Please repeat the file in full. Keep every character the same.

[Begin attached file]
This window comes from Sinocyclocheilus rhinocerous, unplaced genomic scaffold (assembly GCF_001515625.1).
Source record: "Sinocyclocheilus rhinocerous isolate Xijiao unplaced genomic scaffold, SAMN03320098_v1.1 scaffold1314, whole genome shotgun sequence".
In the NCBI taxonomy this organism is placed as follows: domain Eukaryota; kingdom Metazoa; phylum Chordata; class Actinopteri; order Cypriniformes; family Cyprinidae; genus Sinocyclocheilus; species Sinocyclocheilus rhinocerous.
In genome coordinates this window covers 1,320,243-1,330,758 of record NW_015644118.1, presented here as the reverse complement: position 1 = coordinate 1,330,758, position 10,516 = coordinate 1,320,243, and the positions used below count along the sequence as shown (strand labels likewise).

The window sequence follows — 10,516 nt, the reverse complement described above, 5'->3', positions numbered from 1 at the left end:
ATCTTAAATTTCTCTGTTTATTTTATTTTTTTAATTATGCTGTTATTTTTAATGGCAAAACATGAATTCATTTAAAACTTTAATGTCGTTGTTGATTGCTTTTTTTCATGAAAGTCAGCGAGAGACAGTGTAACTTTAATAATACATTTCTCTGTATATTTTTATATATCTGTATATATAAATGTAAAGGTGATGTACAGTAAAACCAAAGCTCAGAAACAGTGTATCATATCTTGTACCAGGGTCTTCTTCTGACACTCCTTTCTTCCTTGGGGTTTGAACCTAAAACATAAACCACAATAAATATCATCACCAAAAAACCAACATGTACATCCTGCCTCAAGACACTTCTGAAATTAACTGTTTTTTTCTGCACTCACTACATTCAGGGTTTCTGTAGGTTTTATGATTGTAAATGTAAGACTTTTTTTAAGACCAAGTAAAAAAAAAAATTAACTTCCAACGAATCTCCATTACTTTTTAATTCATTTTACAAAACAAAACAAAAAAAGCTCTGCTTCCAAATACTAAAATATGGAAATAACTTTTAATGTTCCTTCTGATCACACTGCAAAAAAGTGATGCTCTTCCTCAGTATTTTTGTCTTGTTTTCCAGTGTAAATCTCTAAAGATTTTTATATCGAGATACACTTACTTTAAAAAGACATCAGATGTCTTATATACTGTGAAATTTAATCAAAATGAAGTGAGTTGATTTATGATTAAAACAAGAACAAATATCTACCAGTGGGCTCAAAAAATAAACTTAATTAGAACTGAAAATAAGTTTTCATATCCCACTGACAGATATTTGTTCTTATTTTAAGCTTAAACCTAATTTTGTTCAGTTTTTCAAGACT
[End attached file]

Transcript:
This window comes from Sinocyclocheilus rhinocerous, unplaced genomic scaffold (assembly GCF_001515625.1).
Source record: "Sinocyclocheilus rhinocerous isolate Xijiao unplaced genomic scaffold, SAMN03320098_v1.1 scaffold1314, whole genome shotgun sequence".
In the NCBI taxonomy this organism is placed as follows: domain Eukaryota; kingdom Metazoa; phylum Chordata; class Actinopteri; order Cypriniformes; family Cyprinidae; genus Sinocyclocheilus; species Sinocyclocheilus rhinocerous.
In genome coordinates this window covers 1,320,243-1,330,758 of record NW_015644118.1, presented here as the reverse complement: position 1 = coordinate 1,330,758, position 10,516 = coordinate 1,320,243, and the positions used below count along the sequence as shown (strand labels likewise).

The window sequence follows — 10,516 nt, the reverse complement described above, 5'->3', positions numbered from 1 at the left end:
ATCTTAAATTTCTCTGTTTATTTTATTTTTTTAATTATGCTGTTATTTTTAATGGCAAAACATGAATTCATTTAAAACTTTAATGTCGTTGTTGATTGCTTTTTTTCATGAAAGTCAGCGAGAGACAGTGTAACTTTAATAATACATTTCTCTGTATATTTTTATATATCTGTATATATAAATGTAAAGGTGATGTACAGTAAAACCAAAGCTCAGAAACAGTGTATCATATCTTGTACCAGGGTCTTCTTCTGACACTCCTTTCTTCCTTGGGGTTTGAACCTAAAACATAAACCACAATAAATATCATCACCAAAAAACCAACATGTACATCCTGCCTCAAGACACTTCTGAAATTAACTGTTTTTTTCTGCACTCACTACATTCAGGGTTTCTGTAGGTTTTATGATTGTAAATGTAAGACTTTTTTTAAGACCAAGTAAAAAAAAAAATTAACTTCCAACGAATCTCCATTACTTTTTAATTCATTTTACAAAACAAAACAAAAAAAGCTCTGCTTCCAAATACTAAAATATGGAAATAACTTTTAATGTTCCTTCTGATCACACTGCAAAAAAGTGATGCTCTTCCTCAGTATTTTTGTCTTGTTTTCCAGTGTAAATCTCTAAAGATTTTTATATCGAGATACACTTACTTTAAAAAGACATCAGATGTCTTATATACTGTGAAATTTAATCAAAATGAAGTGAGTTGATTTATGATTAAAACAAGAACAAATATCTACCAGTGGGCTCAAAAAATAAACTTAATTAGAACTGAAAATAAGTTTTCATATCCCACTGACAGATATTTGTTCTTATTTTAAGCTTAAACCTAATTTTGTTCAGTTTTTCAAGACT